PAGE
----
Childhood and adolescent experiences are shaped in no small part by the artifacts available to children and adolescents: the books they read, the toys they play with, the songs they sing, etc., all affect and shape specific cultural childhoods. The cultural artifacts of Orthodox Jewish childhood and adolescence – including Modern Orthodox and Haredi artifacts – are a rich and virtually unmined resource for understanding Orthodox Jewish communities, ideologies, and practices. Through readings of these texts from both personal and academic perspectives, this volume aims to provide insight into the experience of Orthodox childhoods for both academic and lay audiences.
- Essays should be at least 500 words and no more than 5,000 words.
- Multiple submissions accepted.
- Pitches okay, complete essays preferred.
- Submission deadline: February 1, 2021.
- Jews of color, queer Jews, disabled Jews, frum Jews, secular Jews, and formerly Orthodox Jews are all encouraged to submit.
What we’re looking for:
- Critical essays: Focusing on a single cultural artifact or set of artifacts, these essays will provide critical analysis. Essays can be situated in the fields of literature, cultural studies, sociology, anthropology, history, psychology, etc.
- An essay about connections between a text and Orthodox schools might perform a literary analysis by looking within the text and studying the ways in which the text portrays school environment.
- Another essay about connections between a text and Orthodox schools may take a historical approach, using the text as a touchstone for a historical overview of development of and practices in Orthodox schools.
- Still another essay might take a sociological approach and examine how the text was and/or is used in Orthodox school libraries and classrooms.
- We welcome critical essays from both academics and non-academics. You do not need a degree in order to write an essay in this category! Editors will work with you, if necessary, to incorporate scholarship and references.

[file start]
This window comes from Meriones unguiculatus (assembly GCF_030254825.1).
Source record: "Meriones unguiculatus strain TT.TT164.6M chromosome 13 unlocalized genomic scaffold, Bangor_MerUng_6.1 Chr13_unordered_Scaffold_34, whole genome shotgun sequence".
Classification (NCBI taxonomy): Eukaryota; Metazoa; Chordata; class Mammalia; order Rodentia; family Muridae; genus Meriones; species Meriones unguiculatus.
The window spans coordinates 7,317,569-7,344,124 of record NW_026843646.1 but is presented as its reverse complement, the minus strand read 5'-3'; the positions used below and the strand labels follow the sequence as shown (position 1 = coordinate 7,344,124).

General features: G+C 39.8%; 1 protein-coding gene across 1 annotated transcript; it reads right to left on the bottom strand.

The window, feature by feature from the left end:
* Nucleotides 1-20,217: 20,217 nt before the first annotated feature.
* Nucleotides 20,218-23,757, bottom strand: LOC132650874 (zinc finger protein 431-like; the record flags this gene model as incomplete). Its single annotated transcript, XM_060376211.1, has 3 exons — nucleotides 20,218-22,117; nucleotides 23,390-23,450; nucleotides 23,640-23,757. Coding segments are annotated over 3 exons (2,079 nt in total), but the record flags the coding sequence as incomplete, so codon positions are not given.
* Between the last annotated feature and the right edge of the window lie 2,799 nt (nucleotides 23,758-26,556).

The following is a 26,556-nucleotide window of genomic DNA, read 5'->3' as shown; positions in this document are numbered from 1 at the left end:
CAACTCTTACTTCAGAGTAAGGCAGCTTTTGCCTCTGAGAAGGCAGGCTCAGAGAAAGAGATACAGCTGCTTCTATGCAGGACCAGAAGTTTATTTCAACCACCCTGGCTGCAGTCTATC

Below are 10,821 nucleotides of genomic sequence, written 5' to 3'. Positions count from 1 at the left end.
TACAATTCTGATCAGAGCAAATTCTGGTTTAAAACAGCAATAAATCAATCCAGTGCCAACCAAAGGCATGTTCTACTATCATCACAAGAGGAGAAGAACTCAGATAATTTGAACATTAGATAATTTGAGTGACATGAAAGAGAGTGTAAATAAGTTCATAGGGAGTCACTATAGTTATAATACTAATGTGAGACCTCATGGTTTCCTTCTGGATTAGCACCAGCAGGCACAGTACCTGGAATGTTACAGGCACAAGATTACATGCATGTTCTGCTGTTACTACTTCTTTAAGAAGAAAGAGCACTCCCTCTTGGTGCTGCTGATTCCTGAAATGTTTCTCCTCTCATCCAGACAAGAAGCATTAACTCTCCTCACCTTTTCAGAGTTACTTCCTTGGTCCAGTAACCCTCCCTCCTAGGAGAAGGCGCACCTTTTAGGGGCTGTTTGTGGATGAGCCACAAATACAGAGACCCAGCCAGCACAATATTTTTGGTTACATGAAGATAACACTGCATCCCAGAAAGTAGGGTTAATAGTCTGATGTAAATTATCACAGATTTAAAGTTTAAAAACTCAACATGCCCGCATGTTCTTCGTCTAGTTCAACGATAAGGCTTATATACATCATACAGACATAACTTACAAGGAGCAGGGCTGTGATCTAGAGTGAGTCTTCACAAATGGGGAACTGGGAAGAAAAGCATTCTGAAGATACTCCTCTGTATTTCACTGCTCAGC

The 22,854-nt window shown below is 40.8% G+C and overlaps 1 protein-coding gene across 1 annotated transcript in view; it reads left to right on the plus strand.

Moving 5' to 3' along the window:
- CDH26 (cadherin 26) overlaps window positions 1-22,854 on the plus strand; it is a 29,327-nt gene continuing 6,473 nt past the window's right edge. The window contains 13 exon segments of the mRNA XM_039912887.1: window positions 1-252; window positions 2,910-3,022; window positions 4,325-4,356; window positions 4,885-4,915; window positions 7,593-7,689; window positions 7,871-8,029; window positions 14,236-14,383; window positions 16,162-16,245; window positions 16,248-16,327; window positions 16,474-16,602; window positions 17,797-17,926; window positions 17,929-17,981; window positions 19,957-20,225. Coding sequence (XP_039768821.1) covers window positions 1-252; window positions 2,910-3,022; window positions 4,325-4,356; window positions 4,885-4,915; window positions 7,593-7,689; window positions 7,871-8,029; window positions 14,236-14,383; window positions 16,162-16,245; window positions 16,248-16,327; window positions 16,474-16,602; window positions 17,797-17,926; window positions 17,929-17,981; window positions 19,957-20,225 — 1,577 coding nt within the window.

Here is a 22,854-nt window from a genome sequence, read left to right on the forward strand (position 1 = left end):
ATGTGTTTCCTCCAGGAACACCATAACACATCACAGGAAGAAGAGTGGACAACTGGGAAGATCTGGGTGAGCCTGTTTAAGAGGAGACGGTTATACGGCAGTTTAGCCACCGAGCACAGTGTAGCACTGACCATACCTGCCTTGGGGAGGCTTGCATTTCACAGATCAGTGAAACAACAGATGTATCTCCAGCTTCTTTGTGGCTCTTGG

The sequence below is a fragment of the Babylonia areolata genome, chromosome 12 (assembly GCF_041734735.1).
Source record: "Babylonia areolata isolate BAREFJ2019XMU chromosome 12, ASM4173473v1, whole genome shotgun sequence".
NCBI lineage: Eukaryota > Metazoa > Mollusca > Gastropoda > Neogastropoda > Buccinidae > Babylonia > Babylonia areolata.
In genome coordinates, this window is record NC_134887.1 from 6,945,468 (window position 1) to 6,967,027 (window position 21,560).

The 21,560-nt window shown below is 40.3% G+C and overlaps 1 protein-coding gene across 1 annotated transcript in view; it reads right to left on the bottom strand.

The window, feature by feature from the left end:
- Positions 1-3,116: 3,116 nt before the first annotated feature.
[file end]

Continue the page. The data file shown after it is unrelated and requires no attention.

- Personal essays: These essays will draw from personal experience with Orthodox artifacts to narrate and/or reflect on the experience of Orthodox childhood.
- If you have things to say but are not a skilled writer, please submit anyway! An editor will work with you to revise your essay while retaining your personal voice. We want to feature as many voices and experiences as possible.
Possible cultural artifacts include but are not limited to:
- books from Orthodox publishers: picture books, short story collections, chapter books, teen novels, magazines for children
- Orthodox music tapes and story tapes (and videos) for children: the Shmuel Kunda series, the Marvelous Middos Machine series, Country Yossi, 613 Torah Avenue, Uncle Moishy, Kivi and Tuki, Rabbi Juravel, Pirchei, JEP
- material artifacts from Orthodox childhoods: Torah Cards, Gedolim Cards, board games
- Orthodox educational material: textbooks from Orthodox publishers, school publications (newsletters, yearbooks, etc), handouts, worksheets, curricula
- songs from summer camps, youth groups, school plays
- skipping or handclapping songs, games that leave no physical trace
Possible themes for both critical and personal essays include:
- the roles played by a text or cultural artifact in promoting adherence to Orthodox beliefs and practices
- connections between Orthodoxy’s childhood cultural artifacts and mainstream American childhood’s cultural artifacts
- the ways a text or cultural artifact contributed or may contribute to alienation from Orthodoxy
- how a text or cultural artifact reinforces or models gender roles in Orthodoxy
- the models of literacy available to Orthodox children
- connections between a text or cultural artifact and Orthodox schools or homes
- when and how certain artifacts were used (ie, reading The Little Midrash Says on Shabbos, listening to The Marvelous Middos Machine in preschool classrooms)
- the portrayal of relationships (between family members, community members, non-Orthodox Jews, non-Jews) in Orthodoxy’s childhood cultural artifacts
About the editor:
Dainy Bernstein is a PhD student at the Graduate Center of the City University of New York. They are working on their dissertation, which focuses on Haredi children’s literature between the years 1980 and 2000, the years of their own childhood and adolescence in Boro Park, Brooklyn. They also teach courses on medieval literature, children’s literature, and Young Adult literature at Lehman College.
About the publisher:
Ben Yehuda Press’s mission is to provide a home for books which exist outside the prescribed parameters for a “Jewish book.” Their titles typically don’t fall into any of the niches claimed by existing Jewish publishing companies – but aren’t of wide enough interest – that is to say, sufficiently pareve – to interest a general publisher.
Dainy Bernstein, PhD Candidate at the Graduate Center, CUNY